You may need a boost to get through the entire marathon, that’s why we’ve given each game a “caffeinated beverage rating” to help viewers push through.

College Basketball Tipoff Marathon Viewer’s Guide
*All times Eastern

Read previews of every top 25 team and more in the Athlon Sports College Basketball Preseason Rankings.
LSU at UMass (11 a.m., ESPN2)
Two proud programs have been quiet recently, but there’s plenty of reason to believe both will be interesting this season. LSU adds highly regarded freshman Jarell Martin to a frontcourt that already features Johnny O’Bryant. UMass adds Western Kentucky transfer Derrick Gordon to a backcourt that already includes Chaz Williams, who leads the Minutemen’s up-tempo offense and pressure defense.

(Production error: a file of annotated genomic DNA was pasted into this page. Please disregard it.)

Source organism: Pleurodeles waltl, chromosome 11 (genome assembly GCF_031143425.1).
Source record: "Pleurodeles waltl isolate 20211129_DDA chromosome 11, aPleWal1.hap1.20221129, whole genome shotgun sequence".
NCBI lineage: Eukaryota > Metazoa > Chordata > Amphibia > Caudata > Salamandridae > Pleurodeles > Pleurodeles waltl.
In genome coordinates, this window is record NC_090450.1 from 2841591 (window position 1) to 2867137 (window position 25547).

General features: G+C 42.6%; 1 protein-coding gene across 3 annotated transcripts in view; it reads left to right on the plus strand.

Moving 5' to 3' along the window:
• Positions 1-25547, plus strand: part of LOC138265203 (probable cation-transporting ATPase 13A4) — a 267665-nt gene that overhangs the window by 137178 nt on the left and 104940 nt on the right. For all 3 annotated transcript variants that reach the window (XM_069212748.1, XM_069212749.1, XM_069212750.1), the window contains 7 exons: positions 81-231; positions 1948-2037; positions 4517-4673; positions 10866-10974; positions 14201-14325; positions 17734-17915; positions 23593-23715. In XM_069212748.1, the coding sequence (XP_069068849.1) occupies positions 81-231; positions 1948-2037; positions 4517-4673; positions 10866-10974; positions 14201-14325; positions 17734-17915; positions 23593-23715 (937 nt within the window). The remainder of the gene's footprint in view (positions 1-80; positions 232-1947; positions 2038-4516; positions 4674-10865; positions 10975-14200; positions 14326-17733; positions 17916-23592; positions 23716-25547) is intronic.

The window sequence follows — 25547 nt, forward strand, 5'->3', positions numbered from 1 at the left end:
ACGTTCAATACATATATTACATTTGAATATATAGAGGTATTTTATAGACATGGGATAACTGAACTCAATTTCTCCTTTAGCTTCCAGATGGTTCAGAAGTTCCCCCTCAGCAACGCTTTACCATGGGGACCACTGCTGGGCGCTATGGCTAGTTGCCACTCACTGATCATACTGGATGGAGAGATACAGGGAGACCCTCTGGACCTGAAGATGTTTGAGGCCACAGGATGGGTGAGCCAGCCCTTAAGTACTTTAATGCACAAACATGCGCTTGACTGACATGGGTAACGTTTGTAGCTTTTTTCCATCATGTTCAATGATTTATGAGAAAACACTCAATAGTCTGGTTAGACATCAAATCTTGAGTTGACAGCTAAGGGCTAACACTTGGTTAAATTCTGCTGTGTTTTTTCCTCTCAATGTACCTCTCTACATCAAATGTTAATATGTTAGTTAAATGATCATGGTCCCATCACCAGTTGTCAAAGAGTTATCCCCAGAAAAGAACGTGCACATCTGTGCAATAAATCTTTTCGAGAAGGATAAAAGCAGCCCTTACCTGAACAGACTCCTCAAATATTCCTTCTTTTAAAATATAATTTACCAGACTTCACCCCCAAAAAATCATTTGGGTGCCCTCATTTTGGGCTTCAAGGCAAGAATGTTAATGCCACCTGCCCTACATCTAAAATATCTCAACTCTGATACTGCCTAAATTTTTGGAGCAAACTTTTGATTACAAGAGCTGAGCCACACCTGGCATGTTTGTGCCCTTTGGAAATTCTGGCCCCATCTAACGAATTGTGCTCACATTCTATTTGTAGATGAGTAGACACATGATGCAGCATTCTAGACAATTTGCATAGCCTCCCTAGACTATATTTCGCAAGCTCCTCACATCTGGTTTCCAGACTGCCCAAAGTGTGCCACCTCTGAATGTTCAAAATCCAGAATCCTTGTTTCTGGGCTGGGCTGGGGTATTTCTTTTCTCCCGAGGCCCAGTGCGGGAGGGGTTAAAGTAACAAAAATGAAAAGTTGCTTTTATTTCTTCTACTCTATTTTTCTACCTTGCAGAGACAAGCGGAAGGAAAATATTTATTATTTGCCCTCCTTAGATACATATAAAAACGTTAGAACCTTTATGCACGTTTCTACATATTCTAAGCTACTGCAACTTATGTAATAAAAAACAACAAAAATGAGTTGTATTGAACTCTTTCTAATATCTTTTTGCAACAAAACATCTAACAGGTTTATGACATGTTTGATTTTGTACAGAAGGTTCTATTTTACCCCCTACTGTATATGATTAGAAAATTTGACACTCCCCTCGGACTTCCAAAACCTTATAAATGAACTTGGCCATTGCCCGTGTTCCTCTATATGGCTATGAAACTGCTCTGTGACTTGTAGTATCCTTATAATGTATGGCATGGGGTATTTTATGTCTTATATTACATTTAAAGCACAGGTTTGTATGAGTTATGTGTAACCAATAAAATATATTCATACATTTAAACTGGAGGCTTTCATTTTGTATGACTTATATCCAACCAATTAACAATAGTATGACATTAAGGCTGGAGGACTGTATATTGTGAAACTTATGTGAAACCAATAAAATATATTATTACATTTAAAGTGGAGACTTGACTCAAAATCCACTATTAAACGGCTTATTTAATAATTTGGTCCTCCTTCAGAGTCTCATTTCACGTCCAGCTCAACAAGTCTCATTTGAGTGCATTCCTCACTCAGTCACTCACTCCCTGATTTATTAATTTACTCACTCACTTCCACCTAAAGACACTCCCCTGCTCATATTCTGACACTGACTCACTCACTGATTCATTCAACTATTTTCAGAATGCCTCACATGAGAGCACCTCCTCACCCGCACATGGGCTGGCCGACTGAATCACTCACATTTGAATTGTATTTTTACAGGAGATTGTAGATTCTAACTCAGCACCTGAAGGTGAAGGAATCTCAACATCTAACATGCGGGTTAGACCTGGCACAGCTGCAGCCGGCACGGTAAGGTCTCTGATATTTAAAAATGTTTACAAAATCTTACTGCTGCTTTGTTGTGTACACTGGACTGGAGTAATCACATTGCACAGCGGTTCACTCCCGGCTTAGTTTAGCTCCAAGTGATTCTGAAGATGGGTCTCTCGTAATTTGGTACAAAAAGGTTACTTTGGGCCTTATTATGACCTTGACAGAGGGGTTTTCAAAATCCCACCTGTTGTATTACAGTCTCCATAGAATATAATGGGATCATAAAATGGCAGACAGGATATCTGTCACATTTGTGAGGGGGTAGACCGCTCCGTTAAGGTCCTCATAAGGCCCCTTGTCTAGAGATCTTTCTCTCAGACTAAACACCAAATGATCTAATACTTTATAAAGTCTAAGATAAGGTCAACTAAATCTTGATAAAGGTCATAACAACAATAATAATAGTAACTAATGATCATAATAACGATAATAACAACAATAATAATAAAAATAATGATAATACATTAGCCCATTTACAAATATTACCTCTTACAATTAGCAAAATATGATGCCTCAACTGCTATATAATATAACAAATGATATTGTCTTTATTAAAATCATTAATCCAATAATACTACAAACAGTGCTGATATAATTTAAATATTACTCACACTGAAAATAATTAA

Caffeinated beverage rating: Grande Coffee

West Virginia at Virginia Tech (1 p.m., ESPN)
West Virginia coach Bob Huggins added junior college transfers with hopes of avoiding the dysfunction of last season. Little hope is on the way for Virginia Tech, however.
Caffeinated beverage rating: Sugar-Free Red Bull

South Carolina at Baylor (3 p.m., ESPN)
Baylor has a roster with plenty of pro talent thanks to the return of Isaiah Austin and Cory Jefferson. The Bears need newcomers like Kenny Chery, Ishmael Wainright and Royce O’Neal to improve play in the defensive end. South Carolina is getting better under Frank Martin, but the roster rebuild is still in its early stages.
Caffeinated beverage rating: Diet Mountain Dew

NC State at Cincinnati (5 p.m., ESPN)
The Wolfpack enter this season with none of the fanfare from last season with almost every key player gone from last season. Maybe that will be a good thing for NC State. Cincinnati also has had little press in the offesason, but Mick Cronin returns Sean Kilpatrick and adds freshman Jermaine Lawrence on what should be an NCAA Tournament team.